$$p = E[\mathbf{s}\cdot\mathbf{c}]$$

Let $\mathcal{F}_t$ be the set of information available at time $t$. As new information becomes available, the conditional expectation will change:

$$p_t = E\left[\left. \mathbf{s}\cdot \mathbf{c} \, \right| \, \mathcal{F}_t \right]$$

This looks fancy, but it's almost the same idea as the simple, one period cash flow case. The price of an asset today is the product of a discount factor and future cash flows. In an efficient market, changes in asset prices may be due to news about discount rates or news about cash flows!

If the share price triples, that's almost certainly due to positive news about future cash flows. Small changes though, or changes at the level of the overall S&P500 index are trickier.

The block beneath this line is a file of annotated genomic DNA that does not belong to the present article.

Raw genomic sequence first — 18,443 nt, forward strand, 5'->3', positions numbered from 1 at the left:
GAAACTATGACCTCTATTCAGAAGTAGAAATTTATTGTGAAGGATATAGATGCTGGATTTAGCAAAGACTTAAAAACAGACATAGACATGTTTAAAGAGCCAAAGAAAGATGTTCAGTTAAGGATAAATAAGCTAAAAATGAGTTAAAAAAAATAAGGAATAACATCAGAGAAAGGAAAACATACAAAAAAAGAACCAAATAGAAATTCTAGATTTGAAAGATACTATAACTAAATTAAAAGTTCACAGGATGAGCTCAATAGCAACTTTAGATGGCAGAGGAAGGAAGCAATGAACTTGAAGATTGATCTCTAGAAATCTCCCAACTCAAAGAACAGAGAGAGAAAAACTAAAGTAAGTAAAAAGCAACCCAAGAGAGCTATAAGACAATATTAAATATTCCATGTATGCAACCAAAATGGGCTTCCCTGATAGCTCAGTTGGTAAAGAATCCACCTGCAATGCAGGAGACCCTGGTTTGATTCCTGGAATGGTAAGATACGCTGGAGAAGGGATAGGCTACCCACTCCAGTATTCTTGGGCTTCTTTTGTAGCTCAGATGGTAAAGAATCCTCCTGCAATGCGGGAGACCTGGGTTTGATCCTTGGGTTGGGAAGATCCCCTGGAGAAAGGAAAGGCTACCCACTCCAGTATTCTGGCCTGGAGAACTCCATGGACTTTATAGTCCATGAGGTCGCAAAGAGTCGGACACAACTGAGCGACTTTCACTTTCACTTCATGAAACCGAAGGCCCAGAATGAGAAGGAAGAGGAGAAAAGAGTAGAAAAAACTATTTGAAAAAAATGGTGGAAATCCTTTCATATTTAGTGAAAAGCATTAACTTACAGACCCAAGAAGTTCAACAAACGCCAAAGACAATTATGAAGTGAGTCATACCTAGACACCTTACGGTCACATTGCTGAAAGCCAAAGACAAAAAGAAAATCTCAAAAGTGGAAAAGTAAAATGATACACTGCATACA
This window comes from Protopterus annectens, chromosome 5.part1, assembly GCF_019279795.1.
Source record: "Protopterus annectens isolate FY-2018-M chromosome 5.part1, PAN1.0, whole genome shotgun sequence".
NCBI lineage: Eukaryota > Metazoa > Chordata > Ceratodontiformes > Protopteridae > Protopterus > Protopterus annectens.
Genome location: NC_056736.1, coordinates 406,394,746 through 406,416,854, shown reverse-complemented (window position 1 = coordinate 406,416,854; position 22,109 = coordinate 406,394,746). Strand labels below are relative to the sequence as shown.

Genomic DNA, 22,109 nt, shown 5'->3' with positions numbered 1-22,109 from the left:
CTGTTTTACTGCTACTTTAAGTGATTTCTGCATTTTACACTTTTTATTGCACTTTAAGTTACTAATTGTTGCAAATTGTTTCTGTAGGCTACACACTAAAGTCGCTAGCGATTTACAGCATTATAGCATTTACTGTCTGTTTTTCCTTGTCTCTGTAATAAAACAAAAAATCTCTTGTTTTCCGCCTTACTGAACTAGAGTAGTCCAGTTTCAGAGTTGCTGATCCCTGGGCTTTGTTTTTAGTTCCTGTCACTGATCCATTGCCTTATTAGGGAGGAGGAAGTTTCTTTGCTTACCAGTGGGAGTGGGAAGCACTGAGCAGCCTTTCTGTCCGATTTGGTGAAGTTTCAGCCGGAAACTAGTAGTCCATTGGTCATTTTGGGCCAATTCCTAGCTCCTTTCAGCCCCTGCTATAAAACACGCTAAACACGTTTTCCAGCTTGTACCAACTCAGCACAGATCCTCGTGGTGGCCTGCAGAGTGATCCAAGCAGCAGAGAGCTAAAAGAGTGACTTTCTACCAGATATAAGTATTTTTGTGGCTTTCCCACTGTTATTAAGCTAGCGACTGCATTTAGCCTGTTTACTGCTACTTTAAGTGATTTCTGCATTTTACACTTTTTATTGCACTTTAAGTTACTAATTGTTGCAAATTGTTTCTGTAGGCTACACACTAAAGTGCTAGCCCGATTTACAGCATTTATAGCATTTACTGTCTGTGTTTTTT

### Practical Implications

In the fall of 2008, the stock market collapsed! Asset prices fell. What did this mean though? The decline may have be due to declining expectations of future cash flows from the corporate sector. But it also may have been due to rising discount rates, that risky future cash flows were being assigned a lower price! In a strict sense, disentangling discount rate news from cash flow news is nearly impossible. In general though, when looking at an individual company, you're almost certainly seeing more variation due to cash flow news than discount rate news, but strictly speaking, there's no way to make a clean decomposition.

### Sensitivity of the current price to future cash flow news...

A number of features can make the price very sensitive to news: